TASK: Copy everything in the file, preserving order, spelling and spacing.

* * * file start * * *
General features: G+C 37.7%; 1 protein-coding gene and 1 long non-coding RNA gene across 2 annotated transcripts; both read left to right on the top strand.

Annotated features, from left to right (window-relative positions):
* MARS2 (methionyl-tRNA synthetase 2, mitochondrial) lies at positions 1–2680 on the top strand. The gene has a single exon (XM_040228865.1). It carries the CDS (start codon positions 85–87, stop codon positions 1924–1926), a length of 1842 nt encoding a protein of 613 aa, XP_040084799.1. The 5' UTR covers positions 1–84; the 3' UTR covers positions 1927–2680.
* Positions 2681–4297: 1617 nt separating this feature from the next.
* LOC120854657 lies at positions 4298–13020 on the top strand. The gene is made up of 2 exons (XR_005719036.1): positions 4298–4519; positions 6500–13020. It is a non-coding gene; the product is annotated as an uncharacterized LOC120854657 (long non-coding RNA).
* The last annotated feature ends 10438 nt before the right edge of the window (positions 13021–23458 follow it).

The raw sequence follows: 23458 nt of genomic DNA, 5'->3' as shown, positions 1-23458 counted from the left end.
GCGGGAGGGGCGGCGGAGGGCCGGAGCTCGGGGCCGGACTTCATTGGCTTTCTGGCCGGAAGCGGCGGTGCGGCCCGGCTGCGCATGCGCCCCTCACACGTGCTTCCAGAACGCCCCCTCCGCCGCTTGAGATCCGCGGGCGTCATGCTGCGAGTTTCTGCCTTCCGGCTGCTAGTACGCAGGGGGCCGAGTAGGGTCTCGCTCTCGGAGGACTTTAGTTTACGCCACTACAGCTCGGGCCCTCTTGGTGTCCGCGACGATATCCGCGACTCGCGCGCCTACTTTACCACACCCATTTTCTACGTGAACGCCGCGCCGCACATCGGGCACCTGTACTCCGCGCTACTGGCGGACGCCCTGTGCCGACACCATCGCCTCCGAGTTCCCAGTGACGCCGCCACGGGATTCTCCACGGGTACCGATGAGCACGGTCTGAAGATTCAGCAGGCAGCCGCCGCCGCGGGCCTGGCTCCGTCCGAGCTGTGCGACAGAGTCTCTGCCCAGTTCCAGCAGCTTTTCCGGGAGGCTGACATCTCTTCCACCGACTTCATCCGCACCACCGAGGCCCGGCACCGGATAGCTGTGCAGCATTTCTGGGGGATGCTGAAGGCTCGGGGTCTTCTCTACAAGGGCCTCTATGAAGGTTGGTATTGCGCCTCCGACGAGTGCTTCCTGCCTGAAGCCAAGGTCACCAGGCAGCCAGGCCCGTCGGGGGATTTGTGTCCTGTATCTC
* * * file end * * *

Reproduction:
General features: G+C 37.7%; 1 protein-coding gene and 1 long non-coding RNA gene across 2 annotated transcripts; both read left to right on the top strand.

Annotated features, from left to right (window-relative positions):
* MARS2 (methionyl-tRNA synthetase 2, mitochondrial) lies at positions 1–2680 on the top strand. The gene has a single exon (XM_040228865.1). It carries the CDS (start codon positions 85–87, stop codon positions 1924–1926), a length of 1842 nt encoding a protein of 613 aa, XP_040084799.1. The 5' UTR covers positions 1–84; the 3' UTR covers positions 1927–2680.
* Positions 2681–4297: 1617 nt separating this feature from the next.
* LOC120854657 lies at positions 4298–13020 on the top strand. The gene is made up of 2 exons (XR_005719036.1): positions 4298–4519; positions 6500–13020. It is a non-coding gene; the product is annotated as an uncharacterized LOC120854657 (long non-coding RNA).
* The last annotated feature ends 10438 nt before the right edge of the window (positions 13021–23458 follow it).

The raw sequence follows: 23458 nt of genomic DNA, 5'->3' as shown, positions 1-23458 counted from the left end.
GCGGGAGGGGCGGCGGAGGGCCGGAGCTCGGGGCCGGACTTCATTGGCTTTCTGGCCGGAAGCGGCGGTGCGGCCCGGCTGCGCATGCGCCCCTCACACGTGCTTCCAGAACGCCCCCTCCGCCGCTTGAGATCCGCGGGCGTCATGCTGCGAGTTTCTGCCTTCCGGCTGCTAGTACGCAGGGGGCCGAGTAGGGTCTCGCTCTCGGAGGACTTTAGTTTACGCCACTACAGCTCGGGCCCTCTTGGTGTCCGCGACGATATCCGCGACTCGCGCGCCTACTTTACCACACCCATTTTCTACGTGAACGCCGCGCCGCACATCGGGCACCTGTACTCCGCGCTACTGGCGGACGCCCTGTGCCGACACCATCGCCTCCGAGTTCCCAGTGACGCCGCCACGGGATTCTCCACGGGTACCGATGAGCACGGTCTGAAGATTCAGCAGGCAGCCGCCGCCGCGGGCCTGGCTCCGTCCGAGCTGTGCGACAGAGTCTCTGCCCAGTTCCAGCAGCTTTTCCGGGAGGCTGACATCTCTTCCACCGACTTCATCCGCACCACCGAGGCCCGGCACCGGATAGCTGTGCAGCATTTCTGGGGGATGCTGAAGGCTCGGGGTCTTCTCTACAAGGGCCTCTATGAAGGTTGGTATTGCGCCTCCGACGAGTGCTTCCTGCCTGAAGCCAAGGTCACCAGGCAGCCAGGCCCGTCGGGGGATTTGTGTCCTGTATCTC